Gelada baboon mothers have been observed to carry their deceased infants for extremely varied amounts of time – less than an hour to over forty-eight days.
The mother who carried her infant for the longest period continued to do so long after most of the flesh had rotted away from its skull.
As with chimpanzee mothers, geladas continue the grooming process with their infants, and other group members show marked interest despite the smell of the decaying corpses.
When gelada mothers carry their babies for extremely long periods of time, they no longer use the same carrying methods that were used when the babies were alive.
Instead of carrying them dorsally or ventrally, long deceased babies are carried with one hand or in the mouth.
This is quite important, as it signifies that there must be a cognitive understanding that the babies are not alive, yet the mothers continue to keep them close.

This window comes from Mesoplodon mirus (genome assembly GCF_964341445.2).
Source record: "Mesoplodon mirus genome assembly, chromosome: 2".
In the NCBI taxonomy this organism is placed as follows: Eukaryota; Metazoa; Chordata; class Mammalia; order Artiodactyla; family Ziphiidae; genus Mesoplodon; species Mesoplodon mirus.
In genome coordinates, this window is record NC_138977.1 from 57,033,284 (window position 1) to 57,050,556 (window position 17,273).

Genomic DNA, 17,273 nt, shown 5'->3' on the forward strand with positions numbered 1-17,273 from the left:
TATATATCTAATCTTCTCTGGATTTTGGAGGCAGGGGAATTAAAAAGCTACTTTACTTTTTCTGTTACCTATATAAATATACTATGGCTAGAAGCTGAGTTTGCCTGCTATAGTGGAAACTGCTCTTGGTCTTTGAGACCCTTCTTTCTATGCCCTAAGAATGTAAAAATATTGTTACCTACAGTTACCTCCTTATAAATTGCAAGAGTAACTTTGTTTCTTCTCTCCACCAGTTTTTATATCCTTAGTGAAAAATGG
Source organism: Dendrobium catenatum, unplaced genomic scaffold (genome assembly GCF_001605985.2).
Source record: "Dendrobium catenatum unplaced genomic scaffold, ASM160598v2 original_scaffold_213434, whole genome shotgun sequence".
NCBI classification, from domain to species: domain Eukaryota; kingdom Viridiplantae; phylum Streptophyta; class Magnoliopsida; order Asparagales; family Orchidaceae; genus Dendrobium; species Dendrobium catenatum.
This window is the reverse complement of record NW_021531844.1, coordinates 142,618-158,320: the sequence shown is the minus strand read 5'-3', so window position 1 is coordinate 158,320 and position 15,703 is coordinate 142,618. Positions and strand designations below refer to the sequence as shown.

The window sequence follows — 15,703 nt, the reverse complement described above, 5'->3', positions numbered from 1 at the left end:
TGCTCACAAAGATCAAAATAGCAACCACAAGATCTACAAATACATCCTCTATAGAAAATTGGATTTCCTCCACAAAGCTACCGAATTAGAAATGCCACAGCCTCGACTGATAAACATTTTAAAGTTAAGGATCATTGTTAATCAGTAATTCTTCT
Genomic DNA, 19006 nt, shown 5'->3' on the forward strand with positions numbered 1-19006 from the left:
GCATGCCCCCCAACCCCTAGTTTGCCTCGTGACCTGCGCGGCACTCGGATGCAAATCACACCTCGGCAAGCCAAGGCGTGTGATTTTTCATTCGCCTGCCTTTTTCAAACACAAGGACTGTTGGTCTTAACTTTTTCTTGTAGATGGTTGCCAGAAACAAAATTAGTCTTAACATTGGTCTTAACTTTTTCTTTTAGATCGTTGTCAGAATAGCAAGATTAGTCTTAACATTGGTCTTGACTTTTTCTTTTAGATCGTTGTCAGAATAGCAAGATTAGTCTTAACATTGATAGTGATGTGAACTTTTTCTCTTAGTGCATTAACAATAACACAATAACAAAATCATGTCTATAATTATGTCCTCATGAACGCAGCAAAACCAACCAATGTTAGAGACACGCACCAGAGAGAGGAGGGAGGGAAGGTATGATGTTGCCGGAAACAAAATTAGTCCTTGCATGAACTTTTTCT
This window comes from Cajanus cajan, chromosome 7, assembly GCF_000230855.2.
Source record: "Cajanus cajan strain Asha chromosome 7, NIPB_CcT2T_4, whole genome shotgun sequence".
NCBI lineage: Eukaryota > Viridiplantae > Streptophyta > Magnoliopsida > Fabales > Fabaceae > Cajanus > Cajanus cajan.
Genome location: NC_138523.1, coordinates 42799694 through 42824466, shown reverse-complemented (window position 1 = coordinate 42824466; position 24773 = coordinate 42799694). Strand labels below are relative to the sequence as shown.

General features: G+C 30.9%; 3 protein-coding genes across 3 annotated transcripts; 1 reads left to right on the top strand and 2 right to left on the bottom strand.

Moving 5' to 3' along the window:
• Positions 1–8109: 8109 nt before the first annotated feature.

In the case of the mother who kept her deceased infant for forty-eight days, copulation had been resumed and approximately two weeks before she abandoned the corpse. She repeatedly copulated while continuing to clutch the dead baby in her hand.
Although it’s impossible to understand the cognitive state of this female, there is no one way that any individual mother may react to the death of her child.
This post is an adapted excerpt from my book “Wild Moms: Motherhood in the Animal Kingdom“